The men’s group encourages men to approach and enter the emotional “portal” of depth. Men are asked to give up some of their control and vulnerability in order to explore beneath their social roles and facades. Men support each other in taking on this challenge.
The attractiveness and success of group therapy for men is built on the premise that the group situation is often a better fit for many men, especially those with traditional gender role orientations, than individual psychotherapy (Brooks, 1998, 1998a). Even though many men who participate in a men’s group have also been in individual therapy, they freely acknowledge that the multiple relationships that are developed in a well-run group are often better able to push them to deal with conflict, emotion, and interpersonal connection than an individual therapy approach that involves only the one relationship between therapist and client (Rabinowitz, 2001).
Men’s therapy groups build on the support that men can uniquely give each other. Sharing similar physical bodies, similar socialization, and similar relational perspectives, men often feel a different kind of support than what they receive from the women in their lives. One man in a weekly therapy men’s group said it this way, “I have always gone to women for emotional support to my tender and expressive side. With my male friends, I tended to relate about sports, school, and work and not burden them with the stuff I would tell my mother or girl friend. I felt like I couldn’t be completely real with either women or men. In the men’s group, I have found out that most men feel this way. It has been such a feeling of a burden lifted to realize I can be totally myself here; gentle, aggressive, compassionate, wild, or competitive and still be accepted by these guys, who I initially thought were going to judge and reject me.” (Rabinowitz & Cochran, 2002, p. 158)
Men’s groups help men trust other men again. In our competitive culture, men are often pitted against each other at work or even at play. The buddies one might have had growing up are more difficult to find in the adult world. Many men find the pressures of work and family take most of their energy and time. It is easy to lose touch with one’s emotional self by trying to obey the social rules in each aspect of life. In a men’s group, it is expected that each man will talk about who he really is, not just his work or social persona. Through the rules of confidentiality and through honest sharing, men learn they are not alone and, in the process, build trust with each other at a personal level.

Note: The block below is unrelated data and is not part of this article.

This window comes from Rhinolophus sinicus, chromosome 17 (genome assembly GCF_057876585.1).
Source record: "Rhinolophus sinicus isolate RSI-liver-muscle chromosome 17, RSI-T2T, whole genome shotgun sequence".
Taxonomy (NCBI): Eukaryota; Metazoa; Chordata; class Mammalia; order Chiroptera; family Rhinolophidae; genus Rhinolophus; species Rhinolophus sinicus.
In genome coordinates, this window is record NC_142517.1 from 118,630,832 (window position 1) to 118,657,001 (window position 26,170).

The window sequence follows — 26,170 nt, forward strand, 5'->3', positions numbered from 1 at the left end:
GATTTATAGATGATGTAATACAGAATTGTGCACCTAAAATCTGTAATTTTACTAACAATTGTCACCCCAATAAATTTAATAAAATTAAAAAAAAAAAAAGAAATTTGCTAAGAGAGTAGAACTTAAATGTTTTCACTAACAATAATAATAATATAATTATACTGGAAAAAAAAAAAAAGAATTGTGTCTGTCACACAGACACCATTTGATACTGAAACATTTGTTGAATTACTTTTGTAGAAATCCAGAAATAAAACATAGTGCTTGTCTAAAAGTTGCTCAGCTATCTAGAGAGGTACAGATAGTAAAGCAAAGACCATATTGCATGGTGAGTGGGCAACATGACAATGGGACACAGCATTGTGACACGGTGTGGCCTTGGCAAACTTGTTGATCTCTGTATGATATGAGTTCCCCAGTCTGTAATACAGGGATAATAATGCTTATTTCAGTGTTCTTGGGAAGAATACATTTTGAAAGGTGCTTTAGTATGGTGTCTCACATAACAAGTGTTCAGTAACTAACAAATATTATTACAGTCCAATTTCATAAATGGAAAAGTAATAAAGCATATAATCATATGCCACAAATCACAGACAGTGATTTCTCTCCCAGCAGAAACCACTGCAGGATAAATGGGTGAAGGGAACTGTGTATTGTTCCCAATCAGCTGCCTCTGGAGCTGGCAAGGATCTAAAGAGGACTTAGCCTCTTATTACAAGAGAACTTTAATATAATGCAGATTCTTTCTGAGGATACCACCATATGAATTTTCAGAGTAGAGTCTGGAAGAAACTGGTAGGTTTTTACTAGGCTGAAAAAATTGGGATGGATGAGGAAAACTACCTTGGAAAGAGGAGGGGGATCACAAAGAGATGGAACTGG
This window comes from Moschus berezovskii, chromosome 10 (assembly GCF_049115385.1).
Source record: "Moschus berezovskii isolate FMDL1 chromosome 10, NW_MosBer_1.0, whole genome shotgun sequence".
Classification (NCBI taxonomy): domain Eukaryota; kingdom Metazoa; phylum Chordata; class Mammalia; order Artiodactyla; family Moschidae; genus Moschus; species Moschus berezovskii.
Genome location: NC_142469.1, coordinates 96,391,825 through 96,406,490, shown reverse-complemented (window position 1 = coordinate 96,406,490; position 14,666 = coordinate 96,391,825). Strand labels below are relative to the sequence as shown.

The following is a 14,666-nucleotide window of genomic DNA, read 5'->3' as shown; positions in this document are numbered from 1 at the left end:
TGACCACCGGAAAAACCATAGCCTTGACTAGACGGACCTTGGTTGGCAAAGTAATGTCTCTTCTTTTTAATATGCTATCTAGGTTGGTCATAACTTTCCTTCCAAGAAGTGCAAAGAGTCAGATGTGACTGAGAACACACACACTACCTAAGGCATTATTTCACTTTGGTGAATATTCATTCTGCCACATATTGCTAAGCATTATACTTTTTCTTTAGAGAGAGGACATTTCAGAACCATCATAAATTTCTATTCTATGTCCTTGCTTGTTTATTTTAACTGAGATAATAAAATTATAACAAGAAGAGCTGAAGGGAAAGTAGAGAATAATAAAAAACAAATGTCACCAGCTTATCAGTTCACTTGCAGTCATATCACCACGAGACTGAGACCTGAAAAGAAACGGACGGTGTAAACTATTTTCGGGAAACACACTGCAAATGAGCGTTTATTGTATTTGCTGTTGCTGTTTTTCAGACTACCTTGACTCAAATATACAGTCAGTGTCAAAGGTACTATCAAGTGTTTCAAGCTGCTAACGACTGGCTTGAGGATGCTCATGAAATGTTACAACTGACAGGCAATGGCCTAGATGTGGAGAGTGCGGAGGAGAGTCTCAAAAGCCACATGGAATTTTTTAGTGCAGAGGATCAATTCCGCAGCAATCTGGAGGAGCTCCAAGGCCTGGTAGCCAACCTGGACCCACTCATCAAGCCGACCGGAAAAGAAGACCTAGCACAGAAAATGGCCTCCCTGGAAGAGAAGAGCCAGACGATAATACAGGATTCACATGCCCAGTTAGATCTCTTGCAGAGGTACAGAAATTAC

Men’s groups give hope and rebuild confidence in members. In very few settings, do men actually verbalize and show each other support, respect, and care. The men who initially come to group are often emotionally isolated and discouraged, receiving very little positive support from relationships or work (Rabinowitz, 2001). Often they are in the midst of a personal crisis, such as divorce or other significant loss, or they are in a situation in which they must change in order to avoid family dissolution or incarceration. Some are recovering from addictions to drugs, sex, gambling, or work. Self-disclosure of impotent feelings, as well as the expression of anger, frustration, and sadness, is usually met by supportive comments, sharing of similar experiences, and even supportive physical touch (Rabinowitz, 1991). A man may begin to feel less alone and find hope from the camaraderie found in the group.
Many men who are dependent on women for initiating interpersonal conversation and giving them social validation find the all male group challenging. While some men’s groups have female leaders, the group situation brings up a different set of dynamics for men than a group made up of both men and women. Competition centres not on the need to posture for female attention as is common in mixed groups, but more around personal insecurity and inadequacy. Without women, men are forced to deal with their discomfort with each other, including learned homophobia (Rabinowitz, 2001). Introjected anger toward other men may also be a source of discomfort, stemming from unexpressed resentment toward the father and socialized distrust of other men. The men’s group can potentially provide a corrective emotional experience for men who have been culturally alienated from each other (Brooks, 1996).
Men’s groups challenge men to constructively deal with interpersonal conflict. Many men have been socialized to avoid conflict through distracting activities, intellectual rationalization, rage, or silence. Heated exchanges sometimes arise in a men’s group. Depending on the stage of the group, men will respond to these interpersonal challenges with varying effectiveness. In the early stages of a group, conflict is typically ignored in order to focus on commonality between members. While this allows for early trust building, it also sets the stage for conflict later in the group process (Sternberg, 2001).
Once initial trust has been established through mutual sharing and self-disclosure, group members will begin to tire of being “nice” to each other. If allowed to go on for too long, “niceness” will become a group norm that supports safety but no challenge. In order for a men’s group to work, it must provide a challenging psychological atmosphere (Brooks, 1998). Group leaders must encourage and model interpersonal confrontation as well as support for the men. Learning to deal with confrontation can help participants acknowledge their own feelings, value interpersonal feedback, and understand the projective nature of many confrontational remarks. These interpersonal skills can be used in relationships in the world outside of the group to facilitate intimacy and connection.